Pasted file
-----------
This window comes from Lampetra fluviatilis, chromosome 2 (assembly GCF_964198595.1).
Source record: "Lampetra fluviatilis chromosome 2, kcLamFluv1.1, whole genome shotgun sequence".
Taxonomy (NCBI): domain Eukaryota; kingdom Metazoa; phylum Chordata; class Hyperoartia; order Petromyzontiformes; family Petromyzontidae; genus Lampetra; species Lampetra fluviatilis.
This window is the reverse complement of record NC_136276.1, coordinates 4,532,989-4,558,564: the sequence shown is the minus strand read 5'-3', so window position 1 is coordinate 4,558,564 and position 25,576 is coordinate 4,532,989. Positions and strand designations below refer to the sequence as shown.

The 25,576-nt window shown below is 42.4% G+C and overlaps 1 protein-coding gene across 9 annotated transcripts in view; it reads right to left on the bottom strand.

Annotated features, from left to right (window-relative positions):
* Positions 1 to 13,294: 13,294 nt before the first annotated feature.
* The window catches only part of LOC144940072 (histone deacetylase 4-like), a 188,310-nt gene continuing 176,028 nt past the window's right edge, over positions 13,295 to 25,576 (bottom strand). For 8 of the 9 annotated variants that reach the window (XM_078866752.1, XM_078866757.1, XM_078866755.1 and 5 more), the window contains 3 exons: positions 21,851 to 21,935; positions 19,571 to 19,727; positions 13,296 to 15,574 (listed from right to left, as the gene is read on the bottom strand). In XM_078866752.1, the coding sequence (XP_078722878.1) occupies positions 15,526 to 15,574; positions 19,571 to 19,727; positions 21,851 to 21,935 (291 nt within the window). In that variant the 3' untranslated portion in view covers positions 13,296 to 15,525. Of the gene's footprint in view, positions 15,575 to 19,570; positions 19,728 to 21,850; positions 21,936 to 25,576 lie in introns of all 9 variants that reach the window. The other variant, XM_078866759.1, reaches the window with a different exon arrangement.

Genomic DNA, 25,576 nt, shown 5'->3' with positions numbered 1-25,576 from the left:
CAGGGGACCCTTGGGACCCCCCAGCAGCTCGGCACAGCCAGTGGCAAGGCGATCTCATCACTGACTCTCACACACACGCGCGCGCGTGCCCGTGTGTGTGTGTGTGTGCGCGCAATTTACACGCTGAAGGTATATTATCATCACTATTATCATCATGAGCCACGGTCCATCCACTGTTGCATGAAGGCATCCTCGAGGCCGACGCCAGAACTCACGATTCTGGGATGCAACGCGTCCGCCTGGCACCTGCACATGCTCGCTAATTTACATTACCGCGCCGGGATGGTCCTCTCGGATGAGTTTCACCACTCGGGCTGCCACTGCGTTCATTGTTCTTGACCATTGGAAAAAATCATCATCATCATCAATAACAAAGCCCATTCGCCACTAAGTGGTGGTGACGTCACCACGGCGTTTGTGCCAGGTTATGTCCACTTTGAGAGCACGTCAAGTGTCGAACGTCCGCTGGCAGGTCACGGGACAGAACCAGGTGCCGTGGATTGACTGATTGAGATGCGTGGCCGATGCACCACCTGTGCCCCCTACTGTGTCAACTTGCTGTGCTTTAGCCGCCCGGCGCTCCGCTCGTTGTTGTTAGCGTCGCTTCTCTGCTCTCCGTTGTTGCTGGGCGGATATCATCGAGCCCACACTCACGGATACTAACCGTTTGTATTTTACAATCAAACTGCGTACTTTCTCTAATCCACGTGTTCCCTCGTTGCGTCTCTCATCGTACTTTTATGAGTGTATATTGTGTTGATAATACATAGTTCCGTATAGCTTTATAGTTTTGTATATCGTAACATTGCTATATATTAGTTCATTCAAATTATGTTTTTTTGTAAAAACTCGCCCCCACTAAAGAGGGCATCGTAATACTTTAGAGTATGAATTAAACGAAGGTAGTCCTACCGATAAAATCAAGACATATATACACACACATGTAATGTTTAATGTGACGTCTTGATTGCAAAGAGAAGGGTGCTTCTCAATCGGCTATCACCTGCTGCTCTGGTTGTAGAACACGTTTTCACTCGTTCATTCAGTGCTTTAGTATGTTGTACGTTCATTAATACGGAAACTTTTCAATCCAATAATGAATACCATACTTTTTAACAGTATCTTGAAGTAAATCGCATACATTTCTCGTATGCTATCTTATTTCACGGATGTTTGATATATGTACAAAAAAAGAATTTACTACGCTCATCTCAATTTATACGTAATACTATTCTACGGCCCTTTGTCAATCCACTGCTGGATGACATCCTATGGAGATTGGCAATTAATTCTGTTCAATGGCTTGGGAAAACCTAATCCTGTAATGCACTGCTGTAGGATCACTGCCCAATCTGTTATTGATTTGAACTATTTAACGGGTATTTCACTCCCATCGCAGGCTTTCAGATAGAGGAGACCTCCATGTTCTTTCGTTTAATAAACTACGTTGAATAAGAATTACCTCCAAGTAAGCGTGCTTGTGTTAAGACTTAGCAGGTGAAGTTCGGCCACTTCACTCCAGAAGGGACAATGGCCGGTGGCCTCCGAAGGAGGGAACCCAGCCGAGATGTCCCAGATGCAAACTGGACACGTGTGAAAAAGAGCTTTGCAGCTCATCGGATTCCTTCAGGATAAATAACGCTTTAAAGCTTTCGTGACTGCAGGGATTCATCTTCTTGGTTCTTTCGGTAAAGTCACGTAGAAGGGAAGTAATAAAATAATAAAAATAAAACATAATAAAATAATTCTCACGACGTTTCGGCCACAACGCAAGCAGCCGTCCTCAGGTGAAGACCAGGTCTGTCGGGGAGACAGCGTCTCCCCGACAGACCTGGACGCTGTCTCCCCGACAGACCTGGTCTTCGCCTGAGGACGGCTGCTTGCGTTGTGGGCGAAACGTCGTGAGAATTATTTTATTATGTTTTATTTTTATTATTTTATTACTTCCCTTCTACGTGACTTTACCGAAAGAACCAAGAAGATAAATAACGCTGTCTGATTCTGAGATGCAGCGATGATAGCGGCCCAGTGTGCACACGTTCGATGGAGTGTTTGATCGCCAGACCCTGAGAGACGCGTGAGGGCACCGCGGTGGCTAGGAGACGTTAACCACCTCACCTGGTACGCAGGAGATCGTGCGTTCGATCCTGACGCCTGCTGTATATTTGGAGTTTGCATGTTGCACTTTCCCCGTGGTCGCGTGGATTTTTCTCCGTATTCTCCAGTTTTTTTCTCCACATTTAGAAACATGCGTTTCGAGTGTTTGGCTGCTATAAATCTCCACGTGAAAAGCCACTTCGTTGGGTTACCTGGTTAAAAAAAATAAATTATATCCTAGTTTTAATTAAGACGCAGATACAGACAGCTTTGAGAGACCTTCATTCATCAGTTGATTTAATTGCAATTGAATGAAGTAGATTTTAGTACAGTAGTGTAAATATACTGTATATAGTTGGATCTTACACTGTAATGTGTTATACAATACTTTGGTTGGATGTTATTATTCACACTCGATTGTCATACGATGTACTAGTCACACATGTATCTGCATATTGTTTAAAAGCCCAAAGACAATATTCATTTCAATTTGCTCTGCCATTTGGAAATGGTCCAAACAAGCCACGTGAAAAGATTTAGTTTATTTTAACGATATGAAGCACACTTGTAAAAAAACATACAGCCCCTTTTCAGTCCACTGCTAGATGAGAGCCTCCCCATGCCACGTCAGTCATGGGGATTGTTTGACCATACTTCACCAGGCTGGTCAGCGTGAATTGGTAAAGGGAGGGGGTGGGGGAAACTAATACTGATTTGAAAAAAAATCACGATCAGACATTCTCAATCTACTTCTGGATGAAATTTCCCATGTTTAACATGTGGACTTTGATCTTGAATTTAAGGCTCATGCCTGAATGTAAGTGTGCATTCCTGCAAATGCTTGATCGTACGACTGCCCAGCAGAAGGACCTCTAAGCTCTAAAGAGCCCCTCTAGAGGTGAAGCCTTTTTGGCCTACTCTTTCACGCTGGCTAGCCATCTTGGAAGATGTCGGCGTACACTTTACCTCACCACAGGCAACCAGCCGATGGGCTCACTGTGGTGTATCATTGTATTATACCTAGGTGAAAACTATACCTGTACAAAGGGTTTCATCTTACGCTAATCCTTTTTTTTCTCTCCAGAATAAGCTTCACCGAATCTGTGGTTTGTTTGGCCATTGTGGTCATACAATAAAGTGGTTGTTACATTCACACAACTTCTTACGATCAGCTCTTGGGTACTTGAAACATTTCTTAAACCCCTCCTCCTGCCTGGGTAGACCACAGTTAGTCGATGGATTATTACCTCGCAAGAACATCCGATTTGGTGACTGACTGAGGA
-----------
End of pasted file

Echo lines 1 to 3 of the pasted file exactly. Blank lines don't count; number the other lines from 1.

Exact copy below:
This window comes from Lampetra fluviatilis, chromosome 2 (assembly GCF_964198595.1).
Source record: "Lampetra fluviatilis chromosome 2, kcLamFluv1.1, whole genome shotgun sequence".
Taxonomy (NCBI): domain Eukaryota; kingdom Metazoa; phylum Chordata; class Hyperoartia; order Petromyzontiformes; family Petromyzontidae; genus Lampetra; species Lampetra fluviatilis.